“Raw meat of live rooster and fermented toddy is the food of Panjurli. If a devotee offers them in gratitude, Panjurli will have to eat them,” says Thalakaran Venugopal (44), who heads the 23-member group called North Kerala Mavillan Theyyam Ritual Society.
Devotees often invoke Panjurli when they get into trouble, especially with the police and court, he says.
Panjurli is a protest against the ruling class which steals the land and rights of the poor. “That’s why as protector, he wears Khaki inside,” Venugopal says.
His cousin Babu Mani Mavilan (35) has been incarnating as Panjurli during theyyam season since he failed class 10 in 2007.
After 12 hours of energy-sapping ritual, the paint on his face is removed. There is no exhaustion on his face. “I have no control over what I say or do when I am a theyyam,” says the soft-spoken Babu.
He says he never felt uncomfortable or had a tummy upset after eating live roosters, not even the first time when he was only 15 years.
“It is not me. It is Panjurli,” he says.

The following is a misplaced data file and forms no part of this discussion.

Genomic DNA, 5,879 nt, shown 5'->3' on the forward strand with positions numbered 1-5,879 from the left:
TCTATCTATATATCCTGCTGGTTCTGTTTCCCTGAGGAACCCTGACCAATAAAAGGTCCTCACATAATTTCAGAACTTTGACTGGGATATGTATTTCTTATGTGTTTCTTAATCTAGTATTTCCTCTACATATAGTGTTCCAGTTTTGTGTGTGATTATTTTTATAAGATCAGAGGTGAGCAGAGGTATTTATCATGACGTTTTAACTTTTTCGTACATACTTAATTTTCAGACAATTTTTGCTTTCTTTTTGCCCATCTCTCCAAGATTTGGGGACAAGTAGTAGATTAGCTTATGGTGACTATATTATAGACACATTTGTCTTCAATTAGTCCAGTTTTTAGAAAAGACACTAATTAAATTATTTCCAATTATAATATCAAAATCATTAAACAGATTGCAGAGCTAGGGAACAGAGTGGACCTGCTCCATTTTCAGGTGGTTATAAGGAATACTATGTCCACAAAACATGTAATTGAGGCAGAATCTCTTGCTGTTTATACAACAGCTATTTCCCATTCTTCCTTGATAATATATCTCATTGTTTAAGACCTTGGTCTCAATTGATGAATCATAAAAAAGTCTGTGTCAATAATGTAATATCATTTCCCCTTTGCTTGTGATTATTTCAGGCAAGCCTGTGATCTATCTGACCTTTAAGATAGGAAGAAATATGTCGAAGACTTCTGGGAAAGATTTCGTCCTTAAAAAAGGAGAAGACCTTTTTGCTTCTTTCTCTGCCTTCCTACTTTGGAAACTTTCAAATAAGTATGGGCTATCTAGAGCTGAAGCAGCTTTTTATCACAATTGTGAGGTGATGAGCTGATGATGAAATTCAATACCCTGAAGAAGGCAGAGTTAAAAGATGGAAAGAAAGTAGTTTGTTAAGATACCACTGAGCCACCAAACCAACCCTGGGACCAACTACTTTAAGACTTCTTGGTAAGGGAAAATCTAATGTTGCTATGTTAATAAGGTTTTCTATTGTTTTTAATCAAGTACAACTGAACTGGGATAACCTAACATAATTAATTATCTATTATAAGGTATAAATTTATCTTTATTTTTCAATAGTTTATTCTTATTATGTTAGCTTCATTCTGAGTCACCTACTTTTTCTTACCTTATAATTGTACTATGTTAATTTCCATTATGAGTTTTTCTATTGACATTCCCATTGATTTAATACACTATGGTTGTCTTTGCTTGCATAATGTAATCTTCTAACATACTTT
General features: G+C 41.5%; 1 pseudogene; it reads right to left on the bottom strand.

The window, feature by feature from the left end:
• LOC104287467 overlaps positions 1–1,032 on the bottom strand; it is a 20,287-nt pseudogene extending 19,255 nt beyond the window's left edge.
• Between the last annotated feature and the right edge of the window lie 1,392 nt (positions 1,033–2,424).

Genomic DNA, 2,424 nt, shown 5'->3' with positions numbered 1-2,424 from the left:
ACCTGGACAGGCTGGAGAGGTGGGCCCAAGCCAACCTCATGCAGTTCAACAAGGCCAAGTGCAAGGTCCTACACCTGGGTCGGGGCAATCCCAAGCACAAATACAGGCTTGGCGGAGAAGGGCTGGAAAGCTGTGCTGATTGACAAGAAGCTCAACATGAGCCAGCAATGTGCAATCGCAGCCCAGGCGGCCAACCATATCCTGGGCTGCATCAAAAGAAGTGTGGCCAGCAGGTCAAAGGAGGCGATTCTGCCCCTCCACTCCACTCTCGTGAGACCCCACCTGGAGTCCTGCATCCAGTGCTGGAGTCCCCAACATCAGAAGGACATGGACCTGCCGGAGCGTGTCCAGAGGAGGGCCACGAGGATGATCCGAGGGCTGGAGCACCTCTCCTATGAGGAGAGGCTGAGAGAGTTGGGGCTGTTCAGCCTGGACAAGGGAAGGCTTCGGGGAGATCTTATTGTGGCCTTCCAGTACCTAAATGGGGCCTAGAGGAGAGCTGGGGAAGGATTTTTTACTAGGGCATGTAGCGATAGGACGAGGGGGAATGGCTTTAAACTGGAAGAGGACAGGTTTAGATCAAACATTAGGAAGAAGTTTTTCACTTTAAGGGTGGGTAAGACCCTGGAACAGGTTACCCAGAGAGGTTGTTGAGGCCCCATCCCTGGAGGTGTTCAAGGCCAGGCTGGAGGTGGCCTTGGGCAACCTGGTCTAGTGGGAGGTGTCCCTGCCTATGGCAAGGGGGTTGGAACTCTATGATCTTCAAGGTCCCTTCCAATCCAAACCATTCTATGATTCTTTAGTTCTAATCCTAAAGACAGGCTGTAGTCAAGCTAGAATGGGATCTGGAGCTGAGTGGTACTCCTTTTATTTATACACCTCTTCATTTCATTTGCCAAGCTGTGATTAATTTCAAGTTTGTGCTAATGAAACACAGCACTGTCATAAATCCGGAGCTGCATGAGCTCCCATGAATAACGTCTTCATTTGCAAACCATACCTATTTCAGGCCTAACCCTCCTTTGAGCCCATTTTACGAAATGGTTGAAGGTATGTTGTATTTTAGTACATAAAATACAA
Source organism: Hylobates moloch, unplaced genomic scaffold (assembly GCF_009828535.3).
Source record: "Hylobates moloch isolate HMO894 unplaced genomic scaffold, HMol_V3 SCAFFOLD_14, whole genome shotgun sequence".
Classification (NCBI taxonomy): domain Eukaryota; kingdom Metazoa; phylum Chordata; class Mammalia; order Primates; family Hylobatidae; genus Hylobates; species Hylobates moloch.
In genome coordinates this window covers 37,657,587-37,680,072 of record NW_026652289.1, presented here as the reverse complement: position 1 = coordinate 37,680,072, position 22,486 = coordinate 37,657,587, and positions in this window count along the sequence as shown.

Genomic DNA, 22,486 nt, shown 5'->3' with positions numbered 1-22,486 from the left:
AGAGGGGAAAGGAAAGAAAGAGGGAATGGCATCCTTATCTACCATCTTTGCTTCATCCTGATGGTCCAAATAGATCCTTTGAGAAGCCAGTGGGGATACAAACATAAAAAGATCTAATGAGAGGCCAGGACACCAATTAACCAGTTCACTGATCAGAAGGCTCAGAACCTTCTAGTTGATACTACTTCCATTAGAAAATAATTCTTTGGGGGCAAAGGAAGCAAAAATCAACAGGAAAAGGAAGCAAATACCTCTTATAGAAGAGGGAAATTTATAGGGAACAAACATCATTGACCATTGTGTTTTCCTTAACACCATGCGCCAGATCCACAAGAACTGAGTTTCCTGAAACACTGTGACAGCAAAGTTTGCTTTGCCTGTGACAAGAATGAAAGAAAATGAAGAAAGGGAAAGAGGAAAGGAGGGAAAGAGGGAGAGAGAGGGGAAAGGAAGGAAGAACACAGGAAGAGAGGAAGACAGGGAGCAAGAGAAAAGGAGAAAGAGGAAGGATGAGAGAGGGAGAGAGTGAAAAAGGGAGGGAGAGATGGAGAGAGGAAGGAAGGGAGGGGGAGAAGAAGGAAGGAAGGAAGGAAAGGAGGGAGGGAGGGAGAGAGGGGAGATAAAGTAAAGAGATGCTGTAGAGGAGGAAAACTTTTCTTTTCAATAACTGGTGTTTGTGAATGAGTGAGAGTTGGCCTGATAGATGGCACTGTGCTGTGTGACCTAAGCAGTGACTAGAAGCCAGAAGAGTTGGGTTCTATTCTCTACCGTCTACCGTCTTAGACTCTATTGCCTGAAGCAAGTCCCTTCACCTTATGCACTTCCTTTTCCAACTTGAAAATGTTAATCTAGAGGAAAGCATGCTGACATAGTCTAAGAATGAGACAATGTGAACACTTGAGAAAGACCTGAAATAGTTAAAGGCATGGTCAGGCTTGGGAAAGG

His son is now in Class VI in a government-run residential school. “He plays chenda. I will have to initiate him into theyyam later,” Babu says.
Thalakaran Venugopal says the next generation of their community is orally trained by the seniors.
Most of the ballads or ‘thottam pattu’ sung in praise of theyyams in Tulu Nadu can be traced back to the Vedas and the Puranas, the Hindu scriptures.
“But the ballads of Panjurli are not found in Mahabharata and Ramayana or other scriptures. So we cannot compose new ballads,” he says.
The ballads are passed on orally from one generation to the next, he says.
These ballads in Tulu are not written even now. Prashob Kumar (27), who incarnates as several theyyams, says the songs are not written down because Tulu does not have a script. But there is no danger of losing the songs, says Prashob, who dropped out after Class XII.
“I learned the songs from my uncle (Venugopal). He learned from his uncle.
“As long as there is at least one devotee alive, these rituals and songs will be alive,” says Prashob.